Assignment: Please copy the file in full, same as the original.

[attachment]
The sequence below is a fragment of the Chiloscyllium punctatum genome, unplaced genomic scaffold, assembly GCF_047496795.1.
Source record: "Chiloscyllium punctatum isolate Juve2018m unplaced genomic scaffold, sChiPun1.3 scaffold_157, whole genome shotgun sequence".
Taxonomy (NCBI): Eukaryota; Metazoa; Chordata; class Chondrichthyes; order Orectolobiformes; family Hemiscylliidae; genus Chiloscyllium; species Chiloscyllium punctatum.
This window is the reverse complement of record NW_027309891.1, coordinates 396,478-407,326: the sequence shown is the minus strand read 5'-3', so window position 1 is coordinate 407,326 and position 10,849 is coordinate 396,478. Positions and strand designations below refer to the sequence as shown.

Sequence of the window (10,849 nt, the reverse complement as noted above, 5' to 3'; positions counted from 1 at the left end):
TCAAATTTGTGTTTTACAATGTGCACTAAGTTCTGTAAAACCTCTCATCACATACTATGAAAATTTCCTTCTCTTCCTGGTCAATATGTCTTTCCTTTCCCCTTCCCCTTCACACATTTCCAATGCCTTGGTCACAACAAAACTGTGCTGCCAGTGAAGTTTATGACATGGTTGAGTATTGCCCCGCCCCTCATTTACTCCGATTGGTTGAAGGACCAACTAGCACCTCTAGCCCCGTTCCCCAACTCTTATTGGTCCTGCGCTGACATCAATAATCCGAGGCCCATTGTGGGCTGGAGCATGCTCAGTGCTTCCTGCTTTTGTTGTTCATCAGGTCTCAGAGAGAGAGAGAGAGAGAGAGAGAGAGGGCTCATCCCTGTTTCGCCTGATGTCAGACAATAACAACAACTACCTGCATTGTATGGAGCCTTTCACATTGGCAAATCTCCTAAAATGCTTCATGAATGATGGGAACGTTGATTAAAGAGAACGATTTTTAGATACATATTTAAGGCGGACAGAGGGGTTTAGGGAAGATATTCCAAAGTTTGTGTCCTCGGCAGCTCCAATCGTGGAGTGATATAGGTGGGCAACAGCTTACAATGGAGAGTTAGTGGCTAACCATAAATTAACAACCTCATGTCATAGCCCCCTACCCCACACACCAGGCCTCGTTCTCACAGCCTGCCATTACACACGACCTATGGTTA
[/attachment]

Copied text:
The sequence below is a fragment of the Chiloscyllium punctatum genome, unplaced genomic scaffold, assembly GCF_047496795.1.
Source record: "Chiloscyllium punctatum isolate Juve2018m unplaced genomic scaffold, sChiPun1.3 scaffold_157, whole genome shotgun sequence".
Taxonomy (NCBI): Eukaryota; Metazoa; Chordata; class Chondrichthyes; order Orectolobiformes; family Hemiscylliidae; genus Chiloscyllium; species Chiloscyllium punctatum.
This window is the reverse complement of record NW_027309891.1, coordinates 396,478-407,326: the sequence shown is the minus strand read 5'-3', so window position 1 is coordinate 407,326 and position 10,849 is coordinate 396,478. Positions and strand designations below refer to the sequence as shown.

Sequence of the window (10,849 nt, the reverse complement as noted above, 5' to 3'; positions counted from 1 at the left end):
TCAAATTTGTGTTTTACAATGTGCACTAAGTTCTGTAAAACCTCTCATCACATACTATGAAAATTTCCTTCTCTTCCTGGTCAATATGTCTTTCCTTTCCCCTTCCCCTTCACACATTTCCAATGCCTTGGTCACAACAAAACTGTGCTGCCAGTGAAGTTTATGACATGGTTGAGTATTGCCCCGCCCCTCATTTACTCCGATTGGTTGAAGGACCAACTAGCACCTCTAGCCCCGTTCCCCAACTCTTATTGGTCCTGCGCTGACATCAATAATCCGAGGCCCATTGTGGGCTGGAGCATGCTCAGTGCTTCCTGCTTTTGTTGTTCATCAGGTCTCAGAGAGAGAGAGAGAGAGAGAGAGAGAGGGCTCATCCCTGTTTCGCCTGATGTCAGACAATAACAACAACTACCTGCATTGTATGGAGCCTTTCACATTGGCAAATCTCCTAAAATGCTTCATGAATGATGGGAACGTTGATTAAAGAGAACGATTTTTAGATACATATTTAAGGCGGACAGAGGGGTTTAGGGAAGATATTCCAAAGTTTGTGTCCTCGGCAGCTCCAATCGTGGAGTGATATAGGTGGGCAACAGCTTACAATGGAGAGTTAGTGGCTAACCATAAATTAACAACCTCATGTCATAGCCCCCTACCCCACACACCAGGCCTCGTTCTCACAGCCTGCCATTACACACGACCTATGGTTA